Her mother’s son

Here we go again.

It’s been a week now since the Umpqua Community College shootings, when 26-year-old Christopher Harper-Mercer, a student at the college, fatally shot nine people and injured nine others on the campus before killing himself when the police arrived.

His mother, Laurel Harper, was a proud gun afficionado and bragged of keeping loaded handguns and assault rifles in the house (guns that Christopher would take with him to school on the fateful day).

Here’s an excerpt from a Los Angeles Times story describing their relationship:

Reina Webb, 19, recalls how closely his mother would keep an eye on him, which to her, “was kind of weird, because he seemed like a grown man.”

She remembers how his mom had to calm him the day he found that someone had slashed the tires on his bike. “He had a fit almost,” Webb said. “Almost like a tantrum, like a kid. . . . He was upset, crying and doing all that stuff because of the tires on his bike.”

Other times, neighbors could hear him in the family’s apartment yelling at his mother as she tried to calm him down. “He would get mad if things weren’t his way,” Webb said. “But she always had him in control.”

Although she never interacted with Harper-Mercer, Webb remembers his mother as a “really nice lady.” “She’d always talk to everybody, say hello and be super nice and always try and watch her son,” Webb said. “She always tried to take care of him.”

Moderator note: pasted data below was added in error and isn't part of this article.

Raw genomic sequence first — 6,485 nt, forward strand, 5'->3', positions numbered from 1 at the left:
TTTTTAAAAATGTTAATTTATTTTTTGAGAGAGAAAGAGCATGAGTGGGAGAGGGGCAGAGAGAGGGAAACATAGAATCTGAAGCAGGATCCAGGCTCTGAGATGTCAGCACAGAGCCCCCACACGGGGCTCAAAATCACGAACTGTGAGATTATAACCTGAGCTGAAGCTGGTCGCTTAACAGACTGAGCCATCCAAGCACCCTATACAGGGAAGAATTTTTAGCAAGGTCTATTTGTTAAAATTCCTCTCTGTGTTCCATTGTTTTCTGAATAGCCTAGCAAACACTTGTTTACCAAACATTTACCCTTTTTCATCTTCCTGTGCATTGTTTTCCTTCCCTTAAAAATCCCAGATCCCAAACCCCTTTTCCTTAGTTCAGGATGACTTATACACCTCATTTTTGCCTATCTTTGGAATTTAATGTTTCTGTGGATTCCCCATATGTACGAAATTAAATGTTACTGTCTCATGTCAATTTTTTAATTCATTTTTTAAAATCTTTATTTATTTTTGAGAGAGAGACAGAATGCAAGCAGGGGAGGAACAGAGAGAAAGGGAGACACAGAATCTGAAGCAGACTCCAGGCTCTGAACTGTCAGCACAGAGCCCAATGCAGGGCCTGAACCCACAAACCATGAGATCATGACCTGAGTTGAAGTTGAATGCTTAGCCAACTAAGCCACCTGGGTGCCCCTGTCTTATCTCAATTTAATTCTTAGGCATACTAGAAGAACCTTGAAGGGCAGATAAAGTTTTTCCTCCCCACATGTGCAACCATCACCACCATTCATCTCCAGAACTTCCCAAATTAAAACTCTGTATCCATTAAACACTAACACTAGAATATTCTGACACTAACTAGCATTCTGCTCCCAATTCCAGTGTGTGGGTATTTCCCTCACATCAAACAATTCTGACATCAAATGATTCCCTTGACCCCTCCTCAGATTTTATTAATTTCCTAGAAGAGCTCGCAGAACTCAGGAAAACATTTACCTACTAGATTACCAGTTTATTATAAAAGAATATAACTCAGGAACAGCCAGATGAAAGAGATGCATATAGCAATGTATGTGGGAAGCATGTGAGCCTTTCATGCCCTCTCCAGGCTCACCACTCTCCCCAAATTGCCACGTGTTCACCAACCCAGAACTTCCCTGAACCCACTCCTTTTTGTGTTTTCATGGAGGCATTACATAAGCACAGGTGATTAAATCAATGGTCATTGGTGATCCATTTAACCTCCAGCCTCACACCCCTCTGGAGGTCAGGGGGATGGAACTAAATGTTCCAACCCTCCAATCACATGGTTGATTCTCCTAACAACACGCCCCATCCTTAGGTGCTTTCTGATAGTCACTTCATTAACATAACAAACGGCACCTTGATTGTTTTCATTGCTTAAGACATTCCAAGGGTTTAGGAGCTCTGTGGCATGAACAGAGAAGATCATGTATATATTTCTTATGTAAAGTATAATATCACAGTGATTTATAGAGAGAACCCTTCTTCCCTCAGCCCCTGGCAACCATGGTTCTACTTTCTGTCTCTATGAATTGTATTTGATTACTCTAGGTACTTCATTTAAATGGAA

Does this scenario sound familiar? It should. Yes, Harper-Mercer was yet another bitter loser, unable to get a girlfriend and with a hate-on for the entire world. But he’s also an example of the boy in the basement, a type I have already written about.

Laurel Harper, in turn, fits the stereotype of the enabling mom perfectly. You can check the items off the list: a single mom (widow or divorced), focusing all of her life on her (adult) baby boy; someone with a background as a professional caregiver (Laurel Harper is employed as a nurse); someone who gave in completely to the idea that her son was suffering from some kind of vague mental/psychological/social/emotional disability (here apparently Asperger’s Syndrome, though I don’t know what evidence there was for that).

Just as the report into the Sandy Hook killings concluded, it all led to a pattern of appeasement, enablement, and accommodation. As it did with Nancy Lanza. As it did with Wenche Behring (another divorced nurse looking after her adult son). Here’s how I concluded my review of One of Us: Anders Behring Breivik and the Massacre in Norway:

Living such an isolated life, Breivik needed very little assistance. He received it, again as so often is the case, from his unhappy, damaged mother. And this is probably the only takeaway. If we’re to recognize the warning signs and draw lines around such people, that’s a process that has to start at home.

It doesn’t take an advanced degree in psychology to see where these situations are heading. As I said at the end of my earlier post: know the signs and keep your distance.

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